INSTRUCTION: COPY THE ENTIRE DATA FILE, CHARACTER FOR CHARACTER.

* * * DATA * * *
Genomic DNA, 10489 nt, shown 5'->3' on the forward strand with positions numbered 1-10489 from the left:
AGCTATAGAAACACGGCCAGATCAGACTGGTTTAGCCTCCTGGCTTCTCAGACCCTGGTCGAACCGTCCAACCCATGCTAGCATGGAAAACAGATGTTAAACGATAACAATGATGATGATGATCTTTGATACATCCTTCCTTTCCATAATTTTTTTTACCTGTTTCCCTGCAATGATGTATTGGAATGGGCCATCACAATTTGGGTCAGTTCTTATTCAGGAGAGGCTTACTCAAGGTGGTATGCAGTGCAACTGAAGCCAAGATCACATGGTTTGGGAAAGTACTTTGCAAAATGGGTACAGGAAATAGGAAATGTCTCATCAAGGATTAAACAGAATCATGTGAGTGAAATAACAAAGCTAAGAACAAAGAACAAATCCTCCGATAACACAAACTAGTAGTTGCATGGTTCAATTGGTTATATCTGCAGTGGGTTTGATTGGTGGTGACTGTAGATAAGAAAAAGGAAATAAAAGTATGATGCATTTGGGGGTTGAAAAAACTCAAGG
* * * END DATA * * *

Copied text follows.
Genomic DNA, 10489 nt, shown 5'->3' on the forward strand with positions numbered 1-10489 from the left:
AGCTATAGAAACACGGCCAGATCAGACTGGTTTAGCCTCCTGGCTTCTCAGACCCTGGTCGAACCGTCCAACCCATGCTAGCATGGAAAACAGATGTTAAACGATAACAATGATGATGATGATCTTTGATACATCCTTCCTTTCCATAATTTTTTTTACCTGTTTCCCTGCAATGATGTATTGGAATGGGCCATCACAATTTGGGTCAGTTCTTATTCAGGAGAGGCTTACTCAAGGTGGTATGCAGTGCAACTGAAGCCAAGATCACATGGTTTGGGAAAGTACTTTGCAAAATGGGTACAGGAAATAGGAAATGTCTCATCAAGGATTAAACAGAATCATGTGAGTGAAATAACAAAGCTAAGAACAAAGAACAAATCCTCCGATAACACAAACTAGTAGTTGCATGGTTCAATTGGTTATATCTGCAGTGGGTTTGATTGGTGGTGACTGTAGATAAGAAAAAGGAAATAAAAGTATGATGCATTTGGGGGTTGAAAAAACTCAAGG